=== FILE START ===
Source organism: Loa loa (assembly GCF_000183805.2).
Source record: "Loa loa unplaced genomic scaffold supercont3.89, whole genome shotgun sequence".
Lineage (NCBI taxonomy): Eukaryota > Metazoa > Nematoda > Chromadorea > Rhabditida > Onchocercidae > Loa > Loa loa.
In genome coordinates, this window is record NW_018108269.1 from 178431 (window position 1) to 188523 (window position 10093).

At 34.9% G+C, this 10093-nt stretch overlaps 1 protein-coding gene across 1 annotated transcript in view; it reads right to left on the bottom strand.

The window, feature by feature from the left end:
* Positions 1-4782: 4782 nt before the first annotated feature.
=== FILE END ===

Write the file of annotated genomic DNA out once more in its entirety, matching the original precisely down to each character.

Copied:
Source organism: Loa loa (assembly GCF_000183805.2).
Source record: "Loa loa unplaced genomic scaffold supercont3.89, whole genome shotgun sequence".
Lineage (NCBI taxonomy): Eukaryota > Metazoa > Nematoda > Chromadorea > Rhabditida > Onchocercidae > Loa > Loa loa.
In genome coordinates, this window is record NW_018108269.1 from 178431 (window position 1) to 188523 (window position 10093).

At 34.9% G+C, this 10093-nt stretch overlaps 1 protein-coding gene across 1 annotated transcript in view; it reads right to left on the bottom strand.

The window, feature by feature from the left end:
* Positions 1-4782: 4782 nt before the first annotated feature.